Weather permitting, Junko Watanabe, known to some as the Sweater Girl, sells her mixed-up remade Japanese-American vintage creations each weekend at the Melrose Trading Post flea market.
Watanabe designs clothes, but not in the typical way. A sculptor looks at a colossal hunk of marble and sees the horse hidden inside it; Watanabe looks at a colossal hunk of knitted polyester sweater or kitschy tourist tee and sees the cute inner jumper dress.
Those versed in the lingo of high style will recognize influences of Marc Jacobs' spring/summer 2010 ready-to-wear collection in Watanabe's oeuvre. But even those unversed will — perhaps quite literally — recognize their wacky old Uncle Ed's Bill Cosby–era winter 1984 Christmas turtleneck.
“A lot of the time I ask, who used to wear this? It's crazy,” Watanabe says of the vintage clothing before she rips into it. Recently, she found a maxi skirt from the 1960s with neon cats all over it. She cut out each of the cat faces and stuck them onto cardigans like medallions.
In all fairness, people are not entirely convinced of her sanity. It takes a kind of courage to wear an old man's sweater with matching leg warmers made from its cut-off sleeves. Or a dress made from a novelty tee printed with the slogan “I'm out of bed and dressed, what more do you want,” with a giant ribbon perched on the shoulder like a parrot.
“Some people, they think my stuff is crazy,” she allows. “My customers are not the regular girl. They have their identity. They have their style.”
Watanabe says that the girls who buy her clothes are often girls who wear their hair swept to one side and whose overall style is “Don't smile.”
Sure enough, a bunch of pretty, scowly-faced girls saunter over to sift through the racks in Watanabe's tent at the Melrose flea market.
“Your stuff is really cute,” says one, frowning.
“Arigato!” Watanabe replies with a quick bow.
The floral jumpers are selling well, Watanabe says, as the girl pays for two dresses. “Also I'm doing good with the shirts with bow on the shoulder. My stuff, it's flattering but not too sexy, because I do have a lot of young girls, from 17 to 25. They have the best taste, teenager girls.” In her melodious Japanese-accented English, “girls” sounds like “gals” or “gulls.”
“Myself, I have, like, a lot of different styles going on. Like, this is '80s,” she says of a tube dress that used to be a man's collared shirt. “I love the '80s. Then this is bohemian. This is Tokyo pop. Lately I like '90s. You know, like Beverly Hills 90210? The '80s is getting old. You have to catch up with these teenager girls.”
In a sense, though, the teenage girls are catching up with her. Watanabe is 38 now, and fashion has finally come back around to the styles she enjoyed and sewed two decades ago.
“When I was a teenager … I would make it for my friends,” she says, remembering her youth in coastal Chiba Prefecture. “Chiba, it's kind of suburb. If Tokyo is L.A., it would be like Long Beach.”
After a moment, she says, “Mainly I have a story going on in my clothes.” She reaches for a striped shirt with flappy dolman sleeves pinned with a pair of miniature plastic sunglasses. The story that shirt tells is of a carefree young Japanese woman who emigrated to sunny California 15 years ago and fell in love with American culture, who bleached her black hair blond, and wished she could live in both countries at the same time.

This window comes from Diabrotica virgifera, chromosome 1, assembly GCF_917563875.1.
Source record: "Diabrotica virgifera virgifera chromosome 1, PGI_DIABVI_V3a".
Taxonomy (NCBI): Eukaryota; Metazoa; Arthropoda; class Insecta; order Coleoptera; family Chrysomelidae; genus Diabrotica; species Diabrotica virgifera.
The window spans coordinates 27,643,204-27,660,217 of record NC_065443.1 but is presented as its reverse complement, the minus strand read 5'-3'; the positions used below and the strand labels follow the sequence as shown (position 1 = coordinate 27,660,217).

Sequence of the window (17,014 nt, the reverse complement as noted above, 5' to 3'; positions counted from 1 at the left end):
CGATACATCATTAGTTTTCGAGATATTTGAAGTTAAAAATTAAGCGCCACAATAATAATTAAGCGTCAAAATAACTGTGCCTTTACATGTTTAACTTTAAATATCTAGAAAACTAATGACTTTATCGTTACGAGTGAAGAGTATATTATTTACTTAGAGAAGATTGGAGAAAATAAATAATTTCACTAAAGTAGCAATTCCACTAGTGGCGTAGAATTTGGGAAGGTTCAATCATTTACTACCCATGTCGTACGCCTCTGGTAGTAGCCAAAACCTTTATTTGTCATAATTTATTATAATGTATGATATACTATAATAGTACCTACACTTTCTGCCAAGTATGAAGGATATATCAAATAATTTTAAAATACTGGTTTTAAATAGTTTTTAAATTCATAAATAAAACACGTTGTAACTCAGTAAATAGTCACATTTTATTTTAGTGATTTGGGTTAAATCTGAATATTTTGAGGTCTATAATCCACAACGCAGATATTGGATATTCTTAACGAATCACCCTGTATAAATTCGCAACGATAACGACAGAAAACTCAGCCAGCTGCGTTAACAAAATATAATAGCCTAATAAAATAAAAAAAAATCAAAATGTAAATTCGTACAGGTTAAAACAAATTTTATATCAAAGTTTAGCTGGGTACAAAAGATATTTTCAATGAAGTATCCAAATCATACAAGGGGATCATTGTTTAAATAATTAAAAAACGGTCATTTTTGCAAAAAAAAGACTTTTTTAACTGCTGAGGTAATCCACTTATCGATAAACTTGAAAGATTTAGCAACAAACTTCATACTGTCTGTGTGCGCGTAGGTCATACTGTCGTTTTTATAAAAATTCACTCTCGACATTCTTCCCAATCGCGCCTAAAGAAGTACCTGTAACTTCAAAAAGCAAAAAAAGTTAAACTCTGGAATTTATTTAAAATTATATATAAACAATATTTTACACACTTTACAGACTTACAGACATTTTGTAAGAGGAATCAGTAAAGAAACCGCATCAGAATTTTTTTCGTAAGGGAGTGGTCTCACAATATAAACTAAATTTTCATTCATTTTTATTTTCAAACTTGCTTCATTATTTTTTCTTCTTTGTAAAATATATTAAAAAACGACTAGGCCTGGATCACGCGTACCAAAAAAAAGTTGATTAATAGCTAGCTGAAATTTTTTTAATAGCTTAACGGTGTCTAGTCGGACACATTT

Then again, it is just a silly little shirt. It is a story lost in translation.
“I like to have a little bit of uniqueness that makes you laugh,” Watanabe says. “Some funny thing. Like in this would be the sunglasses.”
Many people are drawn to some funny thing or other in her clothes. An American bride-to-be snapped up one of Watanabe's fake-tuxedo T-shirts-turned-dresses and wore it to her bachelorette party, for example. Asked how many sweater-and–leg warmer sets Watanabe sells, her husband looks up from tidying hangers, rolls his eyes and mutters, “Whoosh. Too many!”
Watanabe swats at him, then estimates, “Probably a hundred.”
The girls are crowding into the tent now. “I like this one,” says one of them, pointing to the sweater Watanabe is wearing, a cotton-candy-pink fleece number that was once a Windbreaker.
“I can take it off,” says Watanabe.
She sews and sells everything herself. “Yes, I am tired,” she admits. “But a lot of these designers just stay in the studio and that's it. That's why I love to be in the market. Like, I love selling clothes as much as making clothes. You get to see what people are wearing.”
Because there is a fine line between “This won't sell” and “Someone will like it,” working in the trenches gives her an edge when she's out scouring thrift stores for raw materials. One must ask of each shirt, Is it faded, or too faded? Is it weird, or too weird? “The key is would I wear it?” she says. “If I would, other gals would.”
Japanese style may be big in Los Angeles, but at the moment Los Angeles style is big in Japan. It is difficult for Japanese hipsters to get authentic American vintage clothes, however. So, a used tee from Cal State Northridge that Watanabe remakes into a minidress can sell for $88 in Japan.
In a minute, a girl buys a tube dress and decides to wear it out. “Girls in Japan wear that with T-shirt under. It's cute, but it's not too feminine because it's men's shirt,” Watanabe advises her.
“Japan is crazy with mixed culture. It's really nuts. There are girls with really deep tans, and conservative office-looking girls, and high school girls with blue contact lenses and blond hair.”
Girls in Japan are serious, she says. “They beat you up if your style is wrong. They throw blood on you. No. Not really,” she says and giggles.
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